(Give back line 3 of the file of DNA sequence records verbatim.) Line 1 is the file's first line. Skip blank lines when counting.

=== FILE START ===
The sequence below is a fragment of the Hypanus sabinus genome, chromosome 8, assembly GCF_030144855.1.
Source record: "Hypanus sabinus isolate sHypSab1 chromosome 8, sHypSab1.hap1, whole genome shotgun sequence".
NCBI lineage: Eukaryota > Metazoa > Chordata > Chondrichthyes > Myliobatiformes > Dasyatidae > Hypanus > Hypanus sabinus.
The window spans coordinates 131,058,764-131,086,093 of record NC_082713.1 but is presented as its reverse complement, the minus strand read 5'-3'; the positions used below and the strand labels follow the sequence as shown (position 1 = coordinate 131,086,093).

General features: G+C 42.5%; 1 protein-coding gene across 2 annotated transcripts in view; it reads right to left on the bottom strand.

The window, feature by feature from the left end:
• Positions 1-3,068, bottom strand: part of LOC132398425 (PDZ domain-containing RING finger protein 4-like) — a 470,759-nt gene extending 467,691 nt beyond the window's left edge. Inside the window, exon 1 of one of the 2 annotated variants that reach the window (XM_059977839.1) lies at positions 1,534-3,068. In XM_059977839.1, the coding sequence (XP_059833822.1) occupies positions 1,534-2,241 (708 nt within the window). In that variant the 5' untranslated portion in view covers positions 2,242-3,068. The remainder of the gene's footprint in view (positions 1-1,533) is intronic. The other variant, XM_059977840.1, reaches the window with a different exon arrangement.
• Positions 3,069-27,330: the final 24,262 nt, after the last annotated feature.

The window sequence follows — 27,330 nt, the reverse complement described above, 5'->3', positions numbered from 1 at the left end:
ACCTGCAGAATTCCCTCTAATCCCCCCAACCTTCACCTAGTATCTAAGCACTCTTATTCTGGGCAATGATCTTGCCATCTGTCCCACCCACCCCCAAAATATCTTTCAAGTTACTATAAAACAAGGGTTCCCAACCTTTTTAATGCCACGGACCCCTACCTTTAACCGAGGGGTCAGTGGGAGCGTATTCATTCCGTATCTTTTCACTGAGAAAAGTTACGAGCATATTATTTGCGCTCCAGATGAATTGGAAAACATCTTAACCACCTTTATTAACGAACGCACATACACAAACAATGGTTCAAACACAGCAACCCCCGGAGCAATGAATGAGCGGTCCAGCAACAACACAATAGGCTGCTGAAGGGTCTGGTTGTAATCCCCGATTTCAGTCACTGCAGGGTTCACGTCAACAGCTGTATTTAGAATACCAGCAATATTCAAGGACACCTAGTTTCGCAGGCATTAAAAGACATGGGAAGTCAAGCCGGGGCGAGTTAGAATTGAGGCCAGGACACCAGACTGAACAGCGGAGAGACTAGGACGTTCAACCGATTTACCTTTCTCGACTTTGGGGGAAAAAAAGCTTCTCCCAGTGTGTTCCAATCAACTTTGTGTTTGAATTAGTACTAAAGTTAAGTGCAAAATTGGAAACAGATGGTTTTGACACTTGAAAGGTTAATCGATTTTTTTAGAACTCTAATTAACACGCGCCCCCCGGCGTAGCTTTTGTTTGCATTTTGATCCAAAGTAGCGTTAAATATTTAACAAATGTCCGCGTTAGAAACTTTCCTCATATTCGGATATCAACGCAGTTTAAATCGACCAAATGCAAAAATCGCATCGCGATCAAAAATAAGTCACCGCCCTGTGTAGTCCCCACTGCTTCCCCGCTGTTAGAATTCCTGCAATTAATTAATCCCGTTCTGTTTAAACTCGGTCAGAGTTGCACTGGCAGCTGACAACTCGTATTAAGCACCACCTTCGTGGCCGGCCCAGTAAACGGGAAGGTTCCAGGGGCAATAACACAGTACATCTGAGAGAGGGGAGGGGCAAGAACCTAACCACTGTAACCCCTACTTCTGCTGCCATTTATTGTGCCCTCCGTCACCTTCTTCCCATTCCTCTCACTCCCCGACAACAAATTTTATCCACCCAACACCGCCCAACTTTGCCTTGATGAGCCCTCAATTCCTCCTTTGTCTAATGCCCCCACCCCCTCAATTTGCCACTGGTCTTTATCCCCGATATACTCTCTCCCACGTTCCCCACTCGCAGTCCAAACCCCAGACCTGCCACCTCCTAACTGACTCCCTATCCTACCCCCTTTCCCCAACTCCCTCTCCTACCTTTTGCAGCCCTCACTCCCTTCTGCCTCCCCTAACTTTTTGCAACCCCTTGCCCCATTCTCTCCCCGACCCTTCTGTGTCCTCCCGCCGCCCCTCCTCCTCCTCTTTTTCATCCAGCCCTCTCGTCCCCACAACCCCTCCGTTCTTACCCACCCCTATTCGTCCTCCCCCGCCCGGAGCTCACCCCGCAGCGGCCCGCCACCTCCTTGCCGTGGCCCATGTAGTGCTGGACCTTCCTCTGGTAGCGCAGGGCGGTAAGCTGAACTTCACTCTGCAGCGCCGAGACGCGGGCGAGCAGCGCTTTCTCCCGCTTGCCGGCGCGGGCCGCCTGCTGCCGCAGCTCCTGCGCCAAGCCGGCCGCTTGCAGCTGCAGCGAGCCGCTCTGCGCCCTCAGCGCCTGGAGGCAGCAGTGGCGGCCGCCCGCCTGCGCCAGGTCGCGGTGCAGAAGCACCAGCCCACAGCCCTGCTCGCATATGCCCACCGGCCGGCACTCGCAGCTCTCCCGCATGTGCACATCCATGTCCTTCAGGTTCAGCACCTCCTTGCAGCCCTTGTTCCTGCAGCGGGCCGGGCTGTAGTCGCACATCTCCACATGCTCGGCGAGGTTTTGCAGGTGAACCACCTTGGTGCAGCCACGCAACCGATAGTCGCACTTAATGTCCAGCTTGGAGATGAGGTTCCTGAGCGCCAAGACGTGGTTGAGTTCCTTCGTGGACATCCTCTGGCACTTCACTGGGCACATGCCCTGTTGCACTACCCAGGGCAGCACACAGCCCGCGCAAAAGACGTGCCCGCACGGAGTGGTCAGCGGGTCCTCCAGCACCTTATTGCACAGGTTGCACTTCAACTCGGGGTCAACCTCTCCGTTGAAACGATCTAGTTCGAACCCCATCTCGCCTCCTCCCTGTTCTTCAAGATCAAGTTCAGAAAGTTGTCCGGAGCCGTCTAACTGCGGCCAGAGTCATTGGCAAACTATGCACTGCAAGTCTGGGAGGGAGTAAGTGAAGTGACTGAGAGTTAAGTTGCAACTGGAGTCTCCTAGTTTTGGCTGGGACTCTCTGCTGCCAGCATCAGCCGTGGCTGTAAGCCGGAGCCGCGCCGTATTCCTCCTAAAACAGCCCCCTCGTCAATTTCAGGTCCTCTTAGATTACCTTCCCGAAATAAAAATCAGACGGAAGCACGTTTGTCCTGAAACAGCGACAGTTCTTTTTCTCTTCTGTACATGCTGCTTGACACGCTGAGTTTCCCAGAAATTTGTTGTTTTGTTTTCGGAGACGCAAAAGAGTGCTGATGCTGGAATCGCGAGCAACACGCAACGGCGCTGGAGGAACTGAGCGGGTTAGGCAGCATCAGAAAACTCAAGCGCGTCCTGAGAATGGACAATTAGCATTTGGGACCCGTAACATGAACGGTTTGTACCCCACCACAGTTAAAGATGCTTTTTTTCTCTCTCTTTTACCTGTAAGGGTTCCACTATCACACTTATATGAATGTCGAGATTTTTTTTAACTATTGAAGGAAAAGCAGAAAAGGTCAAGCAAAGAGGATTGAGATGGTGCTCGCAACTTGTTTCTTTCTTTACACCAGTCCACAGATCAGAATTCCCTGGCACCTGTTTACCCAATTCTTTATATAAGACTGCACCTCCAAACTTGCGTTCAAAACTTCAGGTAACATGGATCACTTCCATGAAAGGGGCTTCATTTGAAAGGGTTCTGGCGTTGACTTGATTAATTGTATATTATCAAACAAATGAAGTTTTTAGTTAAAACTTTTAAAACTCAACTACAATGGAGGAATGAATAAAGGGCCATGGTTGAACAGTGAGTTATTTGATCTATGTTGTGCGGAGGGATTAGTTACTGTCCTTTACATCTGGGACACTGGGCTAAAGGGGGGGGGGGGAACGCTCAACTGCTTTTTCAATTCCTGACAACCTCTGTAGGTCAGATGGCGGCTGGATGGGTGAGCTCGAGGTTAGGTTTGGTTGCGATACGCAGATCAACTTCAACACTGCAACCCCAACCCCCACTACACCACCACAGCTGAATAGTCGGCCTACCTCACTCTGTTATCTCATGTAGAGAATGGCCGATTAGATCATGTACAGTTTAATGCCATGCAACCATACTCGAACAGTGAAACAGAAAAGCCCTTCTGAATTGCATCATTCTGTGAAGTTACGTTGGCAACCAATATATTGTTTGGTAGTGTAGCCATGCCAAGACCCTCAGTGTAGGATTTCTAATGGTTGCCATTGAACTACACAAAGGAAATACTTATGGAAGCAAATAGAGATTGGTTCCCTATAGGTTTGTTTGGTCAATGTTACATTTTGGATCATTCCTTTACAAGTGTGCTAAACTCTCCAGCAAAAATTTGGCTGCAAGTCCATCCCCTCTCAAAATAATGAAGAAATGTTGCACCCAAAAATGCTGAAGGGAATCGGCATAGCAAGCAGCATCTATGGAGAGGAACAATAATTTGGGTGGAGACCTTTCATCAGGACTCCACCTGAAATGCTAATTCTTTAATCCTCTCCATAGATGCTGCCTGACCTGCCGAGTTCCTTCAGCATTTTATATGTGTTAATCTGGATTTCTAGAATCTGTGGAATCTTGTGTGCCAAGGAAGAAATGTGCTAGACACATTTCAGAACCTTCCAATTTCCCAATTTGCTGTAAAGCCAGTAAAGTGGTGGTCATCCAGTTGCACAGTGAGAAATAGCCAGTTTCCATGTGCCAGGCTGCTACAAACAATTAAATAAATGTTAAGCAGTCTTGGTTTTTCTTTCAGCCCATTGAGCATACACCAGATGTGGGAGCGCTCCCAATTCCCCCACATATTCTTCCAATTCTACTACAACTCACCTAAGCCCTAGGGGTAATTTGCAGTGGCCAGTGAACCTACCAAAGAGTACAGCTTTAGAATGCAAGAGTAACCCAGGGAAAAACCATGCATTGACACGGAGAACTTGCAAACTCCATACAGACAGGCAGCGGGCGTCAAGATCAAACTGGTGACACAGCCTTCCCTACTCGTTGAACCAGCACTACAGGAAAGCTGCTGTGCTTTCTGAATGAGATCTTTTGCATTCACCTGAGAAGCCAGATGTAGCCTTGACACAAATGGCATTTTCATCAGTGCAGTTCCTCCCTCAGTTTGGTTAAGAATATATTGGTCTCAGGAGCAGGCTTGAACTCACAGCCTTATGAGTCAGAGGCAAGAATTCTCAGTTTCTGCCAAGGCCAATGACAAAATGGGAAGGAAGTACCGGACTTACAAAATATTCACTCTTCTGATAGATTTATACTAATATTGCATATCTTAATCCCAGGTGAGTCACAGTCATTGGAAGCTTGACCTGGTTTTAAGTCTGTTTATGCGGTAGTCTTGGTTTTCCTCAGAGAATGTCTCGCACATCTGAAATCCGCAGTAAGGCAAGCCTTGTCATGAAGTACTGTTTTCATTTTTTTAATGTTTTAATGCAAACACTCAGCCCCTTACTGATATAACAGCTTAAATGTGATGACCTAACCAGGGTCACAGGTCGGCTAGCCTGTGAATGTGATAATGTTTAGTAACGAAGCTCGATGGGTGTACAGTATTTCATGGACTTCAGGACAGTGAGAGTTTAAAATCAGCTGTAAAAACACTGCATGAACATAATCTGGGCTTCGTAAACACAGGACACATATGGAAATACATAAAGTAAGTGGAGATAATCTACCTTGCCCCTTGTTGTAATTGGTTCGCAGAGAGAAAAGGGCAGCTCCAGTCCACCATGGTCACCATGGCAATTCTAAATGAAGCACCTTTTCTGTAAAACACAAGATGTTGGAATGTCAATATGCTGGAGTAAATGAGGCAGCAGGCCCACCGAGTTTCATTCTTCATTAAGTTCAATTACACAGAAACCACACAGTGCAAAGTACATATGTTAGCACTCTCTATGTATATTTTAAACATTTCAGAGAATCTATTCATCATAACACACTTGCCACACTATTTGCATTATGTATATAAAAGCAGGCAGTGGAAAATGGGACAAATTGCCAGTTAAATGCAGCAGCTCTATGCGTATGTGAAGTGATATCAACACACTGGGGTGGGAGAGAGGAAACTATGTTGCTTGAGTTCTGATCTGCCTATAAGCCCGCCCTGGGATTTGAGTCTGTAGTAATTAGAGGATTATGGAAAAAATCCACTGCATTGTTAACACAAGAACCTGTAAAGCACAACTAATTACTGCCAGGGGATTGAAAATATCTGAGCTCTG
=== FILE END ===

NCBI lineage: Eukaryota > Metazoa > Chordata > Chondrichthyes > Myliobatiformes > Dasyatidae > Hypanus > Hypanus sabinus.